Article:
Just another bug hunt?
Cataloging a randomly generated galaxy of pastelshaded planets filled with bizarre lifeforms: It certainly looks and sounds similar to No Man’s Sky, but in terms of gameplay this is closer to a relaxing take on Metroid Prime.
Barring a couple of decidedly ropey space-based minigames, Morphite is played entirely from a first-person perspective. Traversing the galaxy is simply a matter of picking a star system from a 2D map, and the ultimate objective is to locate special crystals that grant new abilities and weapons, required in order to unlock doors and progress a little bit further through the game.
Following the story will net you five or six hours of platform-puzzle gameplay, but it’s possible to head off into the brightly colored yonder at any point to see what the game’s random planet algorithm will serve up. Star systems generally have a space station where you can refuel and two or three landable worlds where you’ll find all sorts of alien strangeness, presented in an endearing lowpolygon style. Scanning the wildlife earns data that can be sold for cash, and you’ll also find mineral deposits that can be shot to reveal various resources required for upgrades.
Not so smooth
Morphite is also available on smartphones, and its overall level of polish befits something you’d find lurking in an app store. There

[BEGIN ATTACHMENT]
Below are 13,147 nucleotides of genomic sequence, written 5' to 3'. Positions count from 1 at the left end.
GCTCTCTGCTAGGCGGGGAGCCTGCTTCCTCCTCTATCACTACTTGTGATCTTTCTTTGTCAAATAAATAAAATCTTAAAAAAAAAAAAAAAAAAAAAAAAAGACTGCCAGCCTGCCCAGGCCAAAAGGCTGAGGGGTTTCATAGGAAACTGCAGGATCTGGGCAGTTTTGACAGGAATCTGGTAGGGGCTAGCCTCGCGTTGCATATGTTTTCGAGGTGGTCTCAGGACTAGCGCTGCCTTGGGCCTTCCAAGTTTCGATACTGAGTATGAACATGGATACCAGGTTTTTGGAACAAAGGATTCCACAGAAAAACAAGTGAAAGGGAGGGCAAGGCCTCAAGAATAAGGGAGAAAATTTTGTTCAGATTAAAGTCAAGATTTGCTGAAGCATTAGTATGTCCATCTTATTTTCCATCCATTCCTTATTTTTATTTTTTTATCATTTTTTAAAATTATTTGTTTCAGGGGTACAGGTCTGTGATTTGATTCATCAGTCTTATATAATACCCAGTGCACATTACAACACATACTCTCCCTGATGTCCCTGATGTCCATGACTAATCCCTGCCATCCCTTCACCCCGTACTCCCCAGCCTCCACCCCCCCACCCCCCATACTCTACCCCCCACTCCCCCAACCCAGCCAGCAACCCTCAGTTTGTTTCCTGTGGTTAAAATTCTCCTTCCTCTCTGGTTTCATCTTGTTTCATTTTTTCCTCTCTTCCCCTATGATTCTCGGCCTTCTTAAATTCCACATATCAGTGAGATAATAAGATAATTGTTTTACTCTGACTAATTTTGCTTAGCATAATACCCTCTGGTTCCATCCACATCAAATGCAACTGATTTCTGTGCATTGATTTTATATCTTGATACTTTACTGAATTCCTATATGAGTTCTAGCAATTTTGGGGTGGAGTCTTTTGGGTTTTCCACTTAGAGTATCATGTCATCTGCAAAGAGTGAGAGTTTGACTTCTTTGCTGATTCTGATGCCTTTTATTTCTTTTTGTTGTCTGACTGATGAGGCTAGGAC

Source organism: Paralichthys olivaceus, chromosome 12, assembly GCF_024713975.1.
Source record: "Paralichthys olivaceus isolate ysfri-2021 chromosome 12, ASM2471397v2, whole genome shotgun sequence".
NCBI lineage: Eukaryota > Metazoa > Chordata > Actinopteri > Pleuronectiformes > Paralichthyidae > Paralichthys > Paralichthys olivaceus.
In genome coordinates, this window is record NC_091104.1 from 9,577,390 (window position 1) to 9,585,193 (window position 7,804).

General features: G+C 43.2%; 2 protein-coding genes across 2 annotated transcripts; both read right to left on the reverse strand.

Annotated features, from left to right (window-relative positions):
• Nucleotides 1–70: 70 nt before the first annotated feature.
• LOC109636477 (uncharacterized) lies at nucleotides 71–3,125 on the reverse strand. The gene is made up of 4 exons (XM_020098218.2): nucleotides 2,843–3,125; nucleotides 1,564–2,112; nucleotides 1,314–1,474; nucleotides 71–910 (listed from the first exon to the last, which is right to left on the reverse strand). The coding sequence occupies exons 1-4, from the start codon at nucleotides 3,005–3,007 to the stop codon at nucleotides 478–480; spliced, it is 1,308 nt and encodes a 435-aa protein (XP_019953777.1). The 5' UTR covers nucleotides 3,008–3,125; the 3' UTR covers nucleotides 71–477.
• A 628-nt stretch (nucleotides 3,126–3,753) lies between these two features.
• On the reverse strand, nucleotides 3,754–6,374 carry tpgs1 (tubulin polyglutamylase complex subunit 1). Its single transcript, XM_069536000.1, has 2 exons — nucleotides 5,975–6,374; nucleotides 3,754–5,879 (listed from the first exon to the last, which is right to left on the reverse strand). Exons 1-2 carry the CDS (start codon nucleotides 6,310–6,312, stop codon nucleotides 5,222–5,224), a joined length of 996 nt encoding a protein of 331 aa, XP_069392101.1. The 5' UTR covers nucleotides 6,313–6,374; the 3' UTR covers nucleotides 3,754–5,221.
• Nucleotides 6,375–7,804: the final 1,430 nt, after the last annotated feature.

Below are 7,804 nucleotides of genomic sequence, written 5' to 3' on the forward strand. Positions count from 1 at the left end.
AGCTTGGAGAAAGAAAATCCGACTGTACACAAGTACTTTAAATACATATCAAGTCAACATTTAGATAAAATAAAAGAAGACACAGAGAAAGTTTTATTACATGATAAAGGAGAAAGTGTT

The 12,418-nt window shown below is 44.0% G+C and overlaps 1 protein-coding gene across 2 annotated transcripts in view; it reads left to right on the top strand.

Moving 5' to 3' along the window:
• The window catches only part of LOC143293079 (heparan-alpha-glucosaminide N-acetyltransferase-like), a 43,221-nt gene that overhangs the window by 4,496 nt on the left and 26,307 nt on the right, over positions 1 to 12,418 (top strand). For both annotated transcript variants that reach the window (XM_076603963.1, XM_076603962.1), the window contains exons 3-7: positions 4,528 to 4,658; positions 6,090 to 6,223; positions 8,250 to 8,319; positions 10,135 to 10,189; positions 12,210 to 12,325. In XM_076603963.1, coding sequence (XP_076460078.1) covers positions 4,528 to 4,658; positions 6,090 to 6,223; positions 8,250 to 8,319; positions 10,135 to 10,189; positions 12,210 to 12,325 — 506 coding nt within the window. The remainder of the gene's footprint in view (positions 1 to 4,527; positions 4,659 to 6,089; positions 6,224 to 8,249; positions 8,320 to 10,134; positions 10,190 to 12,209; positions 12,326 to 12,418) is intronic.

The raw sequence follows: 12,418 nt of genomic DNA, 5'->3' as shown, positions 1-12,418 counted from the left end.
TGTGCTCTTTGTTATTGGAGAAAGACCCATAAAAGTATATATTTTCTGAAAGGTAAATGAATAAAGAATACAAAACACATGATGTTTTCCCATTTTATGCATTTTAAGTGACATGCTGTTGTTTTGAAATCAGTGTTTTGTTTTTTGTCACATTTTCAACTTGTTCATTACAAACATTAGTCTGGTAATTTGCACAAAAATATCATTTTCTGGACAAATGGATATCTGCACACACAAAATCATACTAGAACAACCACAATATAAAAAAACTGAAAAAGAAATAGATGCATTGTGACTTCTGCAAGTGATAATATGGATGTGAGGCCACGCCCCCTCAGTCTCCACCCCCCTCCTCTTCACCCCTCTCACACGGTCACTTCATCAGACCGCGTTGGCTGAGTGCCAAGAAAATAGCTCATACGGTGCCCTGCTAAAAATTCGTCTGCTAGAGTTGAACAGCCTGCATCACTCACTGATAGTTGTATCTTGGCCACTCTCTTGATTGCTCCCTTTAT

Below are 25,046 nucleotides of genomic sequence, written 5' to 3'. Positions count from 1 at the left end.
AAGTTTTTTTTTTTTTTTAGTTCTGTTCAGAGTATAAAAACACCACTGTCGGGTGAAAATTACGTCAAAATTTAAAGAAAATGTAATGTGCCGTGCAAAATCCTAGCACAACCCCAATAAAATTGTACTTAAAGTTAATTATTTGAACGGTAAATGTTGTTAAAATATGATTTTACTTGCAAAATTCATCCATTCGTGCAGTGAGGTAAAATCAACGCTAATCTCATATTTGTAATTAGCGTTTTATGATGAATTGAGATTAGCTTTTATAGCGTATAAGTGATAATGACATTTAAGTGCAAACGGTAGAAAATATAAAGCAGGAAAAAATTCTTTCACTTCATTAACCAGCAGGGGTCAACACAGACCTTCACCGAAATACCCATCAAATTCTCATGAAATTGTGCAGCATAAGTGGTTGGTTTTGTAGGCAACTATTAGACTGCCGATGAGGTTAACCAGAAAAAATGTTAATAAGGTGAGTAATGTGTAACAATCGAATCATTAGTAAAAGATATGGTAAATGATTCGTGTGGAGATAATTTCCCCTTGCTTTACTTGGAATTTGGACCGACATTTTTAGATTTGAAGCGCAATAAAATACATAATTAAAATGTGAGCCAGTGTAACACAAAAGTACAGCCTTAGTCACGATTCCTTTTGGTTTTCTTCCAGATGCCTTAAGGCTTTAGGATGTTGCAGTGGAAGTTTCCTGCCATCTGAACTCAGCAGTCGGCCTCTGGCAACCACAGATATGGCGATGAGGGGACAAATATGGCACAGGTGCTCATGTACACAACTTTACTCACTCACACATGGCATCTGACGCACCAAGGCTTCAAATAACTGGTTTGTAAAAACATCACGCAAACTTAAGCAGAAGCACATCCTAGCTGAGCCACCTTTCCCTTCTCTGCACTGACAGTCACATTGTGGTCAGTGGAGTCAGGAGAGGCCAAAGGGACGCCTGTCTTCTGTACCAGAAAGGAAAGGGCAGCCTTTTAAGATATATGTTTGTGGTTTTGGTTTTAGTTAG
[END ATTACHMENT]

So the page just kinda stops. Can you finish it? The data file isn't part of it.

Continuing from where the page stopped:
“For all its numerous flaws, Morphite is strangely likeable”
are minor annoyances such as the weapon select system not working correctly when certain items are equipped, and sometimes your dropship will fall clean through the terrain. In the story missions, walking past certain points will cause events to be triggered out of sequence, leading to some odd bits of dialogue, such as your robot cat companion warning you to look out for enemies you’ve already killed. More seriously, key items sometimes vanish from the world or will deactivate as soon as you place them, and the only way around this is to restart the level.
Some bugs are actually kind of helpful. For example, scanning fast animals that keep running away can be tricky, but you’ll eventually catch them when they get wedged in the scenery. And while in many games a boss battle can mean a big difficulty spike, in Morphite most of them glitched out immediately, allowing an easy victory. The aptly named Junk Beast just stood in a corner, throwing rocks at the wall while we shot it in the face. Then there was a flying robot guardian that froze obligingly in midair until we’d finished killing it…
For all its numerous flaws, Morphite is strangely likeable. Its glitches tend to be more amusing than they are frustrating, and simply ambling around its shoddy cartoon universe has an addictive ‘one more planet’ sort of appeal. While the likes of Elite
Dangerous spend years teasing us with the promise of some day being able to explore something that isn’t just a hyper-realistic potholed beige rock, Morphite serves up a wide variety of atmospheric, characterful miniworlds. You’ll spend some of your time falling through polygons and trying to navigate back to the dropship through the dampness of a fog cloud that obscures the game’s tiny draw distance, but if you can embrace the cheapness you might just get your money’s worth.
Below There’s no denying it’s an interesting looking game at times.
right Despite the simplicity of the untextured graphics, the framerate frequently shudders.